That really limits their options unless something opens up from now until July.  As such, I could see them biding their time with fill-ins and then making a move for a guy who is also currently injured and scheduled to return in about a month, at the earliest.

TRADE: Prospect Erik Cordier to the Chicago Cubs for Marlon Byrd – Look, McLouth is terrible.  His return doesn’t help the Braves at all.  And there aren’t any significant outfield prospects on the way up for the Braves so getting Byrd not only helps this year but also in ’12 when he costs just $6.5 mil.  He isn’t a middle of the lineup impact bat, but he can definitely help the top of their lineup by getting on base early 35% of the time.

Cordier barely registers for the Braves, not because he’s a poor prospect, but because they have such a disgusting depth of arms.  Seven of their top 10 prospects this year are starting pitchers and a handful more within their top 25.  Not to mention the fact that they have a deep rotation at the major league level, too.

If he could realistically play CF, the Braves could inquire about and possibly acquire Andre Ethier from the Dodgers, but I just don’t see that.

Moves:

  1. OF – Trade Cordier for Byrd

Cincinnati Reds (26-25)

Team Needs: RP, SP

I discussed separately and in the AL portion of a move the Reds could do with the A’s to improve their bullpen while merely scratching the surface of their insanely deep stock of hitters in the minor leagues.

Their first two months of their 2011 season are a shining example of the adage: “you can never have too much starting pitching.”  It’s impossible.  It such a volatile position and so prone to injury that there really is no such thing as “too much”.  They came into the season with Bronson Arroyo, Homer Bailey, Johnny Cueto, Mike Leake, Edinson Volquez and Travis Wood ready to go as well as Sam LeCure and Matt Maloney for depth.

Arroyo has flailed (5.28 ERA, 1.44 WHIP), Bailey started the season hurt and looked great in his first five starts before getting hurt again; his status is up in the air, Cueto also got a late start to the season, but has been great in his four starts (2.19 ERA, 1.14 WHIP), Leake has been terrible and likes to steal cheap shirts, Volquez has imploded to the point where he has been sent back to the minors and Wood’s ERA (5.11) looks a lot worse than his skills would normally suggest (3.63 FIP).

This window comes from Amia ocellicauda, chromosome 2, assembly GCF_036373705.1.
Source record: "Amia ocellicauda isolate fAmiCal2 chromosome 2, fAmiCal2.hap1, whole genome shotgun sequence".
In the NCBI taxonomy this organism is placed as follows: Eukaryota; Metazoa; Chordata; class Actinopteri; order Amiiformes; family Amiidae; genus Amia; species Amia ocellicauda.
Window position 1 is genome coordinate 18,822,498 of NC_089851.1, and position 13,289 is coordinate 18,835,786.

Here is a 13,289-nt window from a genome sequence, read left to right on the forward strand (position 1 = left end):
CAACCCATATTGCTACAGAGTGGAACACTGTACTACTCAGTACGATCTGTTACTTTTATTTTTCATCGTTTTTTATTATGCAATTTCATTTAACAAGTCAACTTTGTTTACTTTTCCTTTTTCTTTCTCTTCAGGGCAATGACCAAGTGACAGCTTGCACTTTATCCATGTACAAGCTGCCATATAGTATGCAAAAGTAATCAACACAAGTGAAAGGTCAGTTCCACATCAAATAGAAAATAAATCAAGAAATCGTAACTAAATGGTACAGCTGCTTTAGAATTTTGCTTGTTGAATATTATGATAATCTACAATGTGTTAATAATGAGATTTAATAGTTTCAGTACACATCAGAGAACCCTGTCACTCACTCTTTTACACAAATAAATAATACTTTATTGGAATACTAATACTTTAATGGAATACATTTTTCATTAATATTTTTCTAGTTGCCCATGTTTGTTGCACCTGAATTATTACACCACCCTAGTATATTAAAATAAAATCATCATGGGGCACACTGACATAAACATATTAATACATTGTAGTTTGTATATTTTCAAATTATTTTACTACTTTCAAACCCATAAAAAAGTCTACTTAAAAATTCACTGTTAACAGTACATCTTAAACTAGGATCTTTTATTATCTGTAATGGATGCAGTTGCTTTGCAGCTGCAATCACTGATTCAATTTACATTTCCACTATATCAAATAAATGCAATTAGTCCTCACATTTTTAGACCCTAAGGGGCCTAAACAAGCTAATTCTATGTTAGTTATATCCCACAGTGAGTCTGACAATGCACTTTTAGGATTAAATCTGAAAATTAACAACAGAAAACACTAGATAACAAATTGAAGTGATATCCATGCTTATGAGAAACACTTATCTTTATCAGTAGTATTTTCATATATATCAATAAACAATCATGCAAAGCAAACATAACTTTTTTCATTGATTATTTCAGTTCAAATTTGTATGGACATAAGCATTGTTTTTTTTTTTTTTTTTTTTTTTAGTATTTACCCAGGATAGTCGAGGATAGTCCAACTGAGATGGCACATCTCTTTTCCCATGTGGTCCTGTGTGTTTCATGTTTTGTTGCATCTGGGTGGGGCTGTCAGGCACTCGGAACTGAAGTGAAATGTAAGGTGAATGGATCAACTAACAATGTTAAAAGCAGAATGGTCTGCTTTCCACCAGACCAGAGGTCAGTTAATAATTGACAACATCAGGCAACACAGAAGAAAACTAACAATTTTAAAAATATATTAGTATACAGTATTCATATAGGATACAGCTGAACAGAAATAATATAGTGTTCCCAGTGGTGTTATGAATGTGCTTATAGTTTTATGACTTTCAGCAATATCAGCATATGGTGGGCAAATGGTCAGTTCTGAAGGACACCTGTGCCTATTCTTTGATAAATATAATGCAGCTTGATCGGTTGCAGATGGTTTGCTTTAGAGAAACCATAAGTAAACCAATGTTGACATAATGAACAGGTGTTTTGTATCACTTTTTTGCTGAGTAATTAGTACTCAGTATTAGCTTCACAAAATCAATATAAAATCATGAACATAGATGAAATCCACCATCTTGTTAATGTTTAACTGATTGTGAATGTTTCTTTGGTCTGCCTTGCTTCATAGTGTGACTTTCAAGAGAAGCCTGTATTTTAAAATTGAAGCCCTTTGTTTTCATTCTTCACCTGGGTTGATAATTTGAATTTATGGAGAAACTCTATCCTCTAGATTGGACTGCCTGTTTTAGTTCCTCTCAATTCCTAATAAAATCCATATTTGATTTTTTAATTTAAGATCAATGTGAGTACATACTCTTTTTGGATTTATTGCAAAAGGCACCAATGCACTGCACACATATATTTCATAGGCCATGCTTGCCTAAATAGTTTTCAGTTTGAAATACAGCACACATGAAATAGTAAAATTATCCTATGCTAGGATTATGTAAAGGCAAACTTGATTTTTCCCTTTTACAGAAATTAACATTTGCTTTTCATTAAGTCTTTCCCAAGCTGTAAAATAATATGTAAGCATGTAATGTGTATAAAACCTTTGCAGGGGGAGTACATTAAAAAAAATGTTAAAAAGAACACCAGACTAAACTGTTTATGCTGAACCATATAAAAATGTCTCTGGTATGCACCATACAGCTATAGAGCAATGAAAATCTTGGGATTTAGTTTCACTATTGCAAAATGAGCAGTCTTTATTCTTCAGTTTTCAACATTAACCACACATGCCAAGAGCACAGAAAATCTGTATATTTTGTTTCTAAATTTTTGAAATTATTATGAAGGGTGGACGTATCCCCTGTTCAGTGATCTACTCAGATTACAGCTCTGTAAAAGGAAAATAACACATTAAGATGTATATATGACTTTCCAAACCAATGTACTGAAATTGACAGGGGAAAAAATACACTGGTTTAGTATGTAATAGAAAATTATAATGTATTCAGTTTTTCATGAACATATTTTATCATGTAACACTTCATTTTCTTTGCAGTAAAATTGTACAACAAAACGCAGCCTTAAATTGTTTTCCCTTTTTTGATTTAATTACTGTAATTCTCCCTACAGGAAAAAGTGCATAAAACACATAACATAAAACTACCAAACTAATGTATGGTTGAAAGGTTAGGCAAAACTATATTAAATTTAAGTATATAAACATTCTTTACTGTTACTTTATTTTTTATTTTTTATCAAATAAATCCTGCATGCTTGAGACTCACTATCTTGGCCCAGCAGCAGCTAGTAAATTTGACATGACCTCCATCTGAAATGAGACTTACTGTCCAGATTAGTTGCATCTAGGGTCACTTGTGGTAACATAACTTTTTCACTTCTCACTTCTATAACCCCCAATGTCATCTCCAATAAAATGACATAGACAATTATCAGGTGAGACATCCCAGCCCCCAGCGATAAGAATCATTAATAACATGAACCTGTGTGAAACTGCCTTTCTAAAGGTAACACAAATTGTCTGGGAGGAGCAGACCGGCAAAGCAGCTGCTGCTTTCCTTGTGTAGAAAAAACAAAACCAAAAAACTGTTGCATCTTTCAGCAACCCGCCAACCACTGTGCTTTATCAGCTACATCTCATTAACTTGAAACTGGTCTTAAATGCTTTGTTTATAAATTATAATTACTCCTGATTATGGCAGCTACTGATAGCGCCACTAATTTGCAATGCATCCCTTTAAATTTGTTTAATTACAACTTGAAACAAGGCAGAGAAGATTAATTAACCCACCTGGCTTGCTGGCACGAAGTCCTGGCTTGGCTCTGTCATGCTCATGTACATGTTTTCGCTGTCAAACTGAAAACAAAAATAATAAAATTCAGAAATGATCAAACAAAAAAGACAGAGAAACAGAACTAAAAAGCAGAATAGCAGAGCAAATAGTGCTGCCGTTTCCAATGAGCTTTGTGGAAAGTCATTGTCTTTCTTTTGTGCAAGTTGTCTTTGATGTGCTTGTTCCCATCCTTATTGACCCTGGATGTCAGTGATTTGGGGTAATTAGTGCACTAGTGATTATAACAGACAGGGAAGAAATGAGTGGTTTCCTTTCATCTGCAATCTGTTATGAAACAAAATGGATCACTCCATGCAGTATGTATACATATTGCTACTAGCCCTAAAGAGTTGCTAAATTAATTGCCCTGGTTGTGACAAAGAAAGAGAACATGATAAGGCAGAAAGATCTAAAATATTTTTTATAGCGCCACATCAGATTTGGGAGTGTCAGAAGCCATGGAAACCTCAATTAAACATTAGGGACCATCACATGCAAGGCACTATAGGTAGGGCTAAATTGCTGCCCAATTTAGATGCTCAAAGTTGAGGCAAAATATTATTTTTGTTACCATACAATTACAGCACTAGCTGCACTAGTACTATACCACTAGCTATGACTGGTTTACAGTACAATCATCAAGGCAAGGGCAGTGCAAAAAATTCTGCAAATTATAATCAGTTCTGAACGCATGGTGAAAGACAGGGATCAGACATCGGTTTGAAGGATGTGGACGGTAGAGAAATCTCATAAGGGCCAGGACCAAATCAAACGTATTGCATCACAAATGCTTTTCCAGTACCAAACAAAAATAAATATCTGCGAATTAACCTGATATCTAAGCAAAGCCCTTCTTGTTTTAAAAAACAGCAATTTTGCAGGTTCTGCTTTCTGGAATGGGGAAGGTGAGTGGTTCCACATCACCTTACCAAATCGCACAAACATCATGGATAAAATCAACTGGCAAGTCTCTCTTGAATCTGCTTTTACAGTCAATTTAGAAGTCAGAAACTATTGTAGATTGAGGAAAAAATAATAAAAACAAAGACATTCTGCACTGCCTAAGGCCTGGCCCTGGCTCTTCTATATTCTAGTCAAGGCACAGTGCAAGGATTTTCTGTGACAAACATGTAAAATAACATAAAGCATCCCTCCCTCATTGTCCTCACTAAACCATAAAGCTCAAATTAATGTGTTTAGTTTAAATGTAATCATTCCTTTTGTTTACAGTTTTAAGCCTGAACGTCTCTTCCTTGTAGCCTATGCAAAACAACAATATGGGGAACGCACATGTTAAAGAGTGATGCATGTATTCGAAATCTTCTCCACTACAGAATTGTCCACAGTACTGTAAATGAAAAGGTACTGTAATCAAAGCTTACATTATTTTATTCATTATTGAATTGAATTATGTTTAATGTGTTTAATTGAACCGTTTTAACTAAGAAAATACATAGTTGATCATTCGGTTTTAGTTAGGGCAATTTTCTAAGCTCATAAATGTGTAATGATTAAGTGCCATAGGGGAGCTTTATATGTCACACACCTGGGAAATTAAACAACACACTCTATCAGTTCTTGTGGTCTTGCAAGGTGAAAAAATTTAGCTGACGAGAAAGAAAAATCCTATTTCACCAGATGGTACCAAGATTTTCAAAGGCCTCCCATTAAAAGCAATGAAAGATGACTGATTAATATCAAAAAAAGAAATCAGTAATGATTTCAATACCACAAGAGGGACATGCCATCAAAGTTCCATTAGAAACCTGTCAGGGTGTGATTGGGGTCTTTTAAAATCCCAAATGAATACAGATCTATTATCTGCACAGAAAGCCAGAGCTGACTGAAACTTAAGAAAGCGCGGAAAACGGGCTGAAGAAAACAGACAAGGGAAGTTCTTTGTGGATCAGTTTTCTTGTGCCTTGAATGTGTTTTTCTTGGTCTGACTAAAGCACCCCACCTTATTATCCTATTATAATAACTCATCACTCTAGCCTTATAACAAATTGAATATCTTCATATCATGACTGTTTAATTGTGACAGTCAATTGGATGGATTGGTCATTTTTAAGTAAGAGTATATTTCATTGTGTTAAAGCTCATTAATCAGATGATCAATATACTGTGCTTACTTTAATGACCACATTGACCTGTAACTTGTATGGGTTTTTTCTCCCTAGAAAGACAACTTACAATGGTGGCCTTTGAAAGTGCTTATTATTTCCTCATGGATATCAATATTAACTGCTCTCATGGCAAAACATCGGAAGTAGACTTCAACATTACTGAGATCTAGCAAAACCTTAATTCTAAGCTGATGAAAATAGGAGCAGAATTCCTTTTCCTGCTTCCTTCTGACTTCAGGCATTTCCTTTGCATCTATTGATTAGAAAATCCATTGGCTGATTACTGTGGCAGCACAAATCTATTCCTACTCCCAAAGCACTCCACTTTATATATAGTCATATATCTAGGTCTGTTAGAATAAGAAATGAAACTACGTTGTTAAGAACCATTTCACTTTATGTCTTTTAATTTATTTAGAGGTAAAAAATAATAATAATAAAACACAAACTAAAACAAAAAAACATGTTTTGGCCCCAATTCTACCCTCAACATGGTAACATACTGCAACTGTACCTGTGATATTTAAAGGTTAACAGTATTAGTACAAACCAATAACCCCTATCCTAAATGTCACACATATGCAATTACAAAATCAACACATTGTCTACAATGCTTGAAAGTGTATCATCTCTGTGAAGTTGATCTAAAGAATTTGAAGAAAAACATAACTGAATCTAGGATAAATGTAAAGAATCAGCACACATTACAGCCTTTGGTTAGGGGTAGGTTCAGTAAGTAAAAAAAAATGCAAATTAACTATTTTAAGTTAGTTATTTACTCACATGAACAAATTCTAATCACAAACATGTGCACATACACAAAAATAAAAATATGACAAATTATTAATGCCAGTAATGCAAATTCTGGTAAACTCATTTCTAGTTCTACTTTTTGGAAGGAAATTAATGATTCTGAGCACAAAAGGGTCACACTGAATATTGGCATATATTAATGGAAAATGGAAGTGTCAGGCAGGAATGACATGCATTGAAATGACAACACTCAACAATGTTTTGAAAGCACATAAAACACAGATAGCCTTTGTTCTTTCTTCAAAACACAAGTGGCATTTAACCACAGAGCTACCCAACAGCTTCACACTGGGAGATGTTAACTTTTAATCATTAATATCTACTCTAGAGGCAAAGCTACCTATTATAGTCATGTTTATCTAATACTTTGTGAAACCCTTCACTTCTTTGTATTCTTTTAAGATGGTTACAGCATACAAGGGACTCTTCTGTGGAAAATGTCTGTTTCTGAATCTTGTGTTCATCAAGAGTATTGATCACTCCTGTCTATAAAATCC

That leaves them with a reliable arm in Cueto, a second who should improve with Wood and four question marks.  LeCure has been great as a swingman with four starts in his 12 appearances with great skills in both roles, but a significantly better ERA in the bullpen (0.68 vs. 4.79).  Maloney has been nothing special in AAA.

As I mentioned, they have remarkable hitting depth and that would allow them to make a move for a legitimate starter.  Of course, there aren’t a ton of legitimate starters set to be available, but I think the Dodgers would be a good trade partner with a putrid offense that needs help now and going forward.

TRADE: Prospects Chris Valaika and Neftali Soto to the Los Angeles Dodgers for Ted Lilly – Lilly also has a full no trade clause (why the hell do the Dodgers keep giving out full NTCs????) so a move would again be contingent upon the player, but I’m not sure why he wouldn’t want to go to a surefire contender like the Reds.  The Dodgers need a lot on the diamond, but infield is the real issue.

James Loney isn’t a good first baseman.  He simply doesn’t hit enough.  A lot of people believe he will at some point because of what he showed as a 23-year old (.919 OPS, 15 HR in 96 games), but at 27 after three straight years of sub-.800 OPS (and a .573 so far this year), I think it’s time to stop thinking something great is on the way.  Soto has some nice power potential that would fit really nicely at first base for the Dodgers with the added bonus that the Reds tried him out at catcher last year and it wasn’t a complete failure.

He would be an asset to the Dodgers at either position as both are barren for them (assuming they leave Jerry Sands in left).  His plate patience could use some work and he needs to shorten his swing or he could get eaten up in the high minors and then the majors, but his power has been on full display early on in his first stint at AA (.680 SLG).